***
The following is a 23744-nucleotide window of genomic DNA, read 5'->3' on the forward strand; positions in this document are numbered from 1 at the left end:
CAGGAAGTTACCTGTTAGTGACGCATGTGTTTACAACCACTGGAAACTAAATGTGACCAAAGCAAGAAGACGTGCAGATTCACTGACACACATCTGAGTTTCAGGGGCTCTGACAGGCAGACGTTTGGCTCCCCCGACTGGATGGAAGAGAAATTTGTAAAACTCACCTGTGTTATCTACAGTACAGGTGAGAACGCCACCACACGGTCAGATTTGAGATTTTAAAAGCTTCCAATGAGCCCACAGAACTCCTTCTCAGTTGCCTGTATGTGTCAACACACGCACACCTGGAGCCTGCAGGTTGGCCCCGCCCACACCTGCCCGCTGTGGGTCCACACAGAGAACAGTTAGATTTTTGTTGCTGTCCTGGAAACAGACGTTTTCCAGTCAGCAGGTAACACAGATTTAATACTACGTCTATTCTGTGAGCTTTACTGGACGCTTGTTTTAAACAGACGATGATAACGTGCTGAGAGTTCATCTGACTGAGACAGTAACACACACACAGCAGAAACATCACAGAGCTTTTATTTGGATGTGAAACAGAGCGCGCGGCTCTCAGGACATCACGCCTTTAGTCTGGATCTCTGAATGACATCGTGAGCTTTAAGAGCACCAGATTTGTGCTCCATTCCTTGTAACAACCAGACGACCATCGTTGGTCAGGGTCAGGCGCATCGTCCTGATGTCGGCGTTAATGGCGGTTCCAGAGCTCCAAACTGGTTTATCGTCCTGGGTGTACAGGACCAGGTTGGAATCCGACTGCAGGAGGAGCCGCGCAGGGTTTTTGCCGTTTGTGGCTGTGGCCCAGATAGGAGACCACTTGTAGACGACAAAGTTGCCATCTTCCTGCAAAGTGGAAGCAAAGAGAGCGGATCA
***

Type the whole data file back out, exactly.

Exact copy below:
The following is a 23744-nucleotide window of genomic DNA, read 5'->3' on the forward strand; positions in this document are numbered from 1 at the left end:
CAGGAAGTTACCTGTTAGTGACGCATGTGTTTACAACCACTGGAAACTAAATGTGACCAAAGCAAGAAGACGTGCAGATTCACTGACACACATCTGAGTTTCAGGGGCTCTGACAGGCAGACGTTTGGCTCCCCCGACTGGATGGAAGAGAAATTTGTAAAACTCACCTGTGTTATCTACAGTACAGGTGAGAACGCCACCACACGGTCAGATTTGAGATTTTAAAAGCTTCCAATGAGCCCACAGAACTCCTTCTCAGTTGCCTGTATGTGTCAACACACGCACACCTGGAGCCTGCAGGTTGGCCCCGCCCACACCTGCCCGCTGTGGGTCCACACAGAGAACAGTTAGATTTTTGTTGCTGTCCTGGAAACAGACGTTTTCCAGTCAGCAGGTAACACAGATTTAATACTACGTCTATTCTGTGAGCTTTACTGGACGCTTGTTTTAAACAGACGATGATAACGTGCTGAGAGTTCATCTGACTGAGACAGTAACACACACACAGCAGAAACATCACAGAGCTTTTATTTGGATGTGAAACAGAGCGCGCGGCTCTCAGGACATCACGCCTTTAGTCTGGATCTCTGAATGACATCGTGAGCTTTAAGAGCACCAGATTTGTGCTCCATTCCTTGTAACAACCAGACGACCATCGTTGGTCAGGGTCAGGCGCATCGTCCTGATGTCGGCGTTAATGGCGGTTCCAGAGCTCCAAACTGGTTTATCGTCCTGGGTGTACAGGACCAGGTTGGAATCCGACTGCAGGAGGAGCCGCGCAGGGTTTTTGCCGTTTGTGGCTGTGGCCCAGATAGGAGACCACTTGTAGACGACAAAGTTGCCATCTTCCTGCAAAGTGGAAGCAAAGAGAGCGGATCA